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Olympus E-P2 Adds EVF, Art Filters

York – Listening
to suggestions of photographers and Micro Four Thirds camera enthusiasts, Olympus released Thursday the E-P2 PEN-style camera,
which offers a handful of more professional level extras to the compact E-P1
introduced five months earlier.

The E-P2 features the same compact PEN retro styling of the E-P1
and adds a new black cosmetic over the stainless steel body, two additional
built-in art filters, a newly-developed
Continuous Autofocus (C-AF) tracking system that tracks the subject across or
back-and-forward through the frame, an iEnhance color and contrast
adjustment effect, and a removable high-resolution electronic viewfinder (EVF)
that mounts on the camera’s hot shoe-like accessory port.

To reduce body
size in designing the current E-P1, Olympus
dispensed with an integrated hand grip and a top-mounted digital viewfinder
that would complement the 3-inch Live View back-chassis LCD screen. But some
photographers missed the EVF found on digital SLRs and competitive Micro Four Thirds
cameras prompting the update.

The E-P2’s EVF features twice the brightness of competitive
viewfinders and two times the contrast level, Olympus
said. It also offers 1.15x magnification, 100 percent field of view and is also
articulated to allow angled shooting or to adjust the positioning for the most
comfortable use. It also features a diopter adjustment for glasses wearers.

The color EVF was requested by some users to enable better
shooting in bright sunlight while providing additional stability in holding the
camera up against the photographer’s face when framing a subject.

The accessory port that holds the EVF can also be used for other
accessories including an external mic for video shooting.

Like the E-P1, which will remain in the line, the E-P2 Micro Four
Thirds camera is presented as a hybrid between a digital SLR and a point and
shoot compact camera. The
standard is promoted as packing a d-SLR’s picture quality and
interchangeable-lens capability into a smaller package that will encourage
point-and-shoot owners to step up.

The camera
eliminates the bulk of a d-SLR, as well as many of the intimidating buttons and
controls, while offering both manual and fully automatic control options.

Both the E-P1 and E-P2 cameras capture images in up to
12.3-megapixel resolution, have stereo
CD-quality 16-bit, 44.1kHz PCM recording, 30fps 720p HD video recording, and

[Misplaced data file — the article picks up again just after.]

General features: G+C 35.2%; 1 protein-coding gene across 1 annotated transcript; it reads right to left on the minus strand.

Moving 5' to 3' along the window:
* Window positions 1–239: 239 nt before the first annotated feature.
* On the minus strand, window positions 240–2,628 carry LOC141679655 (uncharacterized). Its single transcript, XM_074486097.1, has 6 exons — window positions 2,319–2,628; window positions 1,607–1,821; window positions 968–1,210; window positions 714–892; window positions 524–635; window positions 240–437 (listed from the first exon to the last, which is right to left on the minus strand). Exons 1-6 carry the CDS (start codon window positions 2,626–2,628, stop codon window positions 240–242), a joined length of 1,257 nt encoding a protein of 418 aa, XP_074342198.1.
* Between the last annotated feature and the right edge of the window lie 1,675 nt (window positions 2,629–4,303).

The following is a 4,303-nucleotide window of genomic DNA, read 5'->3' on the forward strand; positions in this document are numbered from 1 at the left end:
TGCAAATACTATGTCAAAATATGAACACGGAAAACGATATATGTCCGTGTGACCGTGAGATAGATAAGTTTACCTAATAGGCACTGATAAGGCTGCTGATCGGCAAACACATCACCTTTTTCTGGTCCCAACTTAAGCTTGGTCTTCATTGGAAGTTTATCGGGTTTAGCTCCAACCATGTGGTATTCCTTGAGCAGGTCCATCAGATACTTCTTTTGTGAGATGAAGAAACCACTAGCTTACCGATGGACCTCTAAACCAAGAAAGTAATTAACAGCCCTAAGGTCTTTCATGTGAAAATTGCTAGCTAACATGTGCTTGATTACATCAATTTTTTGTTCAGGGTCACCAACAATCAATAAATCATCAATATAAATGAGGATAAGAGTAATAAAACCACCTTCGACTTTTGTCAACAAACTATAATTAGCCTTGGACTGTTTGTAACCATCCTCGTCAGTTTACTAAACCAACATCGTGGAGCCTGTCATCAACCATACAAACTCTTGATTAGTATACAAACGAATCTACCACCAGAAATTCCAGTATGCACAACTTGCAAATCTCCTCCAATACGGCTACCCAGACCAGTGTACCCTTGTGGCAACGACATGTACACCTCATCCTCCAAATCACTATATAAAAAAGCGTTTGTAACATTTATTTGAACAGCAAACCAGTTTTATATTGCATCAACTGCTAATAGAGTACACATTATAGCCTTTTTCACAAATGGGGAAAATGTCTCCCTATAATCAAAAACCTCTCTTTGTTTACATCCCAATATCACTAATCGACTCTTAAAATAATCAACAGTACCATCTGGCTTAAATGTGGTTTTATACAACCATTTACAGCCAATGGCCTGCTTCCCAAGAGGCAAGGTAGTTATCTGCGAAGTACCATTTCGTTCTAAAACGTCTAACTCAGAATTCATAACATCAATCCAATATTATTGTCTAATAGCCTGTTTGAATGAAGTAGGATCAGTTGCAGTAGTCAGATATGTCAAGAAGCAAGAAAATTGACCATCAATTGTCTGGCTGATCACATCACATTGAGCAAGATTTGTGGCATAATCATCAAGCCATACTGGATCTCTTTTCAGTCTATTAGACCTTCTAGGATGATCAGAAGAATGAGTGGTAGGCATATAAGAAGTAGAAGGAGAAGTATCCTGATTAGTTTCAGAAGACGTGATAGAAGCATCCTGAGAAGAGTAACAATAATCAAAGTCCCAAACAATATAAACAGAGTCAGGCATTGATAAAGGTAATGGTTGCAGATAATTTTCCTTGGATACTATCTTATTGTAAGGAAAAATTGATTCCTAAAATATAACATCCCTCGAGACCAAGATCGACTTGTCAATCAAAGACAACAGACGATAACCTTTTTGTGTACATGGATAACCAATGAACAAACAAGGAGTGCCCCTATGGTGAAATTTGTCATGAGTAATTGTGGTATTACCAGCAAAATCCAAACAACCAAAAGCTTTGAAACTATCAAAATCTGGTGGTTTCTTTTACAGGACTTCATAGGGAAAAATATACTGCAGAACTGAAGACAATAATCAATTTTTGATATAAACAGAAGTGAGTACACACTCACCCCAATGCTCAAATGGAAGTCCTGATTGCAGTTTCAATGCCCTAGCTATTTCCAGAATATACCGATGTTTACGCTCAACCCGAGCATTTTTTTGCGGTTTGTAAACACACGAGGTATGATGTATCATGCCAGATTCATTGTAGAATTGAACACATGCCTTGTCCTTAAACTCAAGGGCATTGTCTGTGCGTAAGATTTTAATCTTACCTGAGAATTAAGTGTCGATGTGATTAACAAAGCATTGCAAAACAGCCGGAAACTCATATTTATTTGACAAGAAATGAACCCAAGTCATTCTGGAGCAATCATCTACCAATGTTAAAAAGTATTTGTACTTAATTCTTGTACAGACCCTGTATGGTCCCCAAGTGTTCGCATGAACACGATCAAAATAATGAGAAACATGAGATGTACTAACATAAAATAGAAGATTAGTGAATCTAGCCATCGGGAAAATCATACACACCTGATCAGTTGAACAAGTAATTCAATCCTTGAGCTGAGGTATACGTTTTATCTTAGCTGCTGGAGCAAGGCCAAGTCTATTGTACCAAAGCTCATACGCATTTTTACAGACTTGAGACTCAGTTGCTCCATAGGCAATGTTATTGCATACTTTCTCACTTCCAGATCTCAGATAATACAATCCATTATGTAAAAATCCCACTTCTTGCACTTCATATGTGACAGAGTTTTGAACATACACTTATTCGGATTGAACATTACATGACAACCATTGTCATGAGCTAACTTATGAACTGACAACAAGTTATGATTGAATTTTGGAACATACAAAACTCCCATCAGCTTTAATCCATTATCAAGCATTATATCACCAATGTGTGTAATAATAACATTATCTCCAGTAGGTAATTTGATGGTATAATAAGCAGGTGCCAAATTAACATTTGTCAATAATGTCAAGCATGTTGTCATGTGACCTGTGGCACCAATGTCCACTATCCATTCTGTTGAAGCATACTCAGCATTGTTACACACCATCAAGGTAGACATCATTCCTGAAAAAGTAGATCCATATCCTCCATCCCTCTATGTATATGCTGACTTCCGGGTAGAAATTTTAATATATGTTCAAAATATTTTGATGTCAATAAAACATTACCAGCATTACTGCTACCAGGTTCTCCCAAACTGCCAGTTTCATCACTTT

selectable built-in melodies for slideshow and movie playback.

Also featured
are a digital voice recorder, dust-reduction system, multiple exposure
capability, and HDMI output.

For HD video,
the camera supports 720-by-1,280 resolution with progressive scanning at a
30fps frame rate. The camera records video in AVI format rather than AVCHD for
compatibility with more PCs.

Also included
in both models is mechanical image stabilization built into the camera’s body,
enabling the feature to be used with multiple lenses, including older
film-camera lenses, compared to electronic image stabilization built directly
into lenses.

Other features added in the E-P2 are two built-in art filters including
“diorama,” which can be used to make big objects shot at distance appear
smaller, and “cross process,” which simulates the effect photographers achieved
in processing color negative film to add creative tints and hues to the image for
a “surreal, dreamlike quality.”

Both are added to the six built-in art filters of E-P1, including
pop art, soft focus, pale & light color, light tone, grainy film and pin
hole. The effects are viewable on the LCD when using the E-P1 in Live View or
when reviewing images.

All of the art filters can be applied to the high definition
video clips as well as still images recorded by the camera.

Also new in
the E-P2 is an iEnhance feature that records the value of the dominant color in
an image, looks for that color reference in the entire image area and codes it for
color and contrast saturation just in that color area. Olympus
said the feature replicates the way the human eye and brain distinguish colors
and objects against certain backgrounds in nature, and helps objects standout.

Other extras
in the E-P2 include full manual control of shutter/aperture in movie mode and
HDMI control of the camera’s playback functions using the TV
remote when the camera is connected to an HDTV.

The E-P2 body will be packaged
with either an ED 14-42mm f3.5/5.6 Zuiko digital zoom lens and EVF or with a 17mm
f2.8 Zuiko digital zoom lens and EVF at an $1,100 estimated selling price,

Olympus also introduced two new Micro Four Thirds System
lenses for delivery in the first half of 2010. The new super wide-angle zoom M.
Zuiko Digitial ED 9-18mm f4.0-5.6 lens (18-36mm equivalent) and high-power wide
to telephoto zoom M. Zuiko Digital ED 14-150mm f4.0-5.6 lens (28-300mm
equivalent) offer a compact and lightweight design to match with the Olympus
PEN cameras.

The Micro Four Thirds System
lenses are designed to allow light rays to strike the imaging sensor nearly
head-on for optimum edge-to-edge image reproduction. The lenses use a much
smaller design than the Four Thirds System standard by reducing the outer
diameter of the lens mount by 6mm, and the distance from the lens mount to the
focal plane (the flange back distance) by approximately half, Olympus

Both lenses will use ED
(Extra-low Dispersion) glass elements to suppress the color aberration that can
degrade image quality, particularly at wide-angle focal lengths.